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EDITOR'S PAGE: Cheers for Coordinators

IMAGINE EVERY BRIDE — if she's honest — has things she would change about her wedding if she had it all to do over again. Here's the mistake I made when I got married five years ago — I didn't use a wedding coordinator.

I plead ignorance. I had not yet been invited to join the staff of Special Events Magazine, and I didn't know a gazebo from a gobo. In that blissful confidence born of naiveté, I figured I could figure it all out.

Most things ran smoothly. Bless the Episcopal Church, which took many decisions about the ceremony right out of my hands. (The church's wedding guide sets out plenty of “nots,” including, “We do not light a ‘unity candle’; the bride and groom do not make up their own vows; secular songs and non-Scriptural readings or poems are not appropriate …”) And I've been in the business world long enough to recognize that even costs have costs. I think we were the only wedding clients in history who didn't argue over the fact that California restaurants must add sales tax to the banquet service charge.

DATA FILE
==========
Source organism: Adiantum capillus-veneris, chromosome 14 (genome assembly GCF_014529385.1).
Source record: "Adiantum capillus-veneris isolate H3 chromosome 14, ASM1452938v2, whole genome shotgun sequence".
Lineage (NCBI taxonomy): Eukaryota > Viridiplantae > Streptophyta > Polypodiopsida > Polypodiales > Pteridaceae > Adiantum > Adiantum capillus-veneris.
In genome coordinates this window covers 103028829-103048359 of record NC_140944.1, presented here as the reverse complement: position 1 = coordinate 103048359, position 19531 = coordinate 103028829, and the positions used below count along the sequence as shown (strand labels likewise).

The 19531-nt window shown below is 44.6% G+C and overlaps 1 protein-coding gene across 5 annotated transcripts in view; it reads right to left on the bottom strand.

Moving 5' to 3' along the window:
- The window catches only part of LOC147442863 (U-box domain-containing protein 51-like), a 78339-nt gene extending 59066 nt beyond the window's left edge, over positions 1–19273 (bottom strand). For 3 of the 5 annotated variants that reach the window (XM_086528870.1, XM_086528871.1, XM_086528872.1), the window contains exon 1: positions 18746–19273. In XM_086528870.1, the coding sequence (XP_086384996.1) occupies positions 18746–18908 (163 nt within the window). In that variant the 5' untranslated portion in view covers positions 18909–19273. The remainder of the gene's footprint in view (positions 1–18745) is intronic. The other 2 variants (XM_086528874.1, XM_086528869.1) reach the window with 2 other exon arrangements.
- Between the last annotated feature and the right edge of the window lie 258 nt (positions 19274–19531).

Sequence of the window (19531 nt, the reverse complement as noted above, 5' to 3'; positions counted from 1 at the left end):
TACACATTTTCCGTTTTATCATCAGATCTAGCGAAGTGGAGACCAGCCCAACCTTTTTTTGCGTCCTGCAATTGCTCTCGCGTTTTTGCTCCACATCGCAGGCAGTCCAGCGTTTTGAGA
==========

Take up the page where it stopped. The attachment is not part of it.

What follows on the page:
But it's painful to think of the stress I could have been spared if only I had had a coordinator there. I have to laugh at myself as I recall earnestly explaining to the leader of the band how he would recognize me so I could pay him after the reception: “I'm blond, I'm about 5-foot-4 — oh, and yes, I'll be the one in the bridal gown.”

Then there was that wonderful episode after the reception. When it came time to head off on our honeymoon, we somehow got our signals crossed with my relatives about the gift table. Everyone departed, leaving my brand-new husband, my sister/maid of honor and me — all dressed in rapidly wilting wedding finery on a hot August afternoon — to spend an hour loading wedding gifts into the car.

I know that wedding coordinators can't guarantee that problems won't crop up. My readers often regale me with stories about what has gone wrong in weddings they've worked on. (My favorite: the nervous bride who made one last visit to the ladies room right before she was to walk down the aisle, and wound up flushing her veil down the toilet.)

But in every one of those stories, the coordinator — not the bride — came up with the solution. The coordinator is the magician who allows the bride to feel, as celebrated coordinator Sharon Sacks puts it in this month's Guest Room, like a celebrity. Until we find that 15 minutes of fame Andy Warhol promised, this is as close as most of us will ever get.

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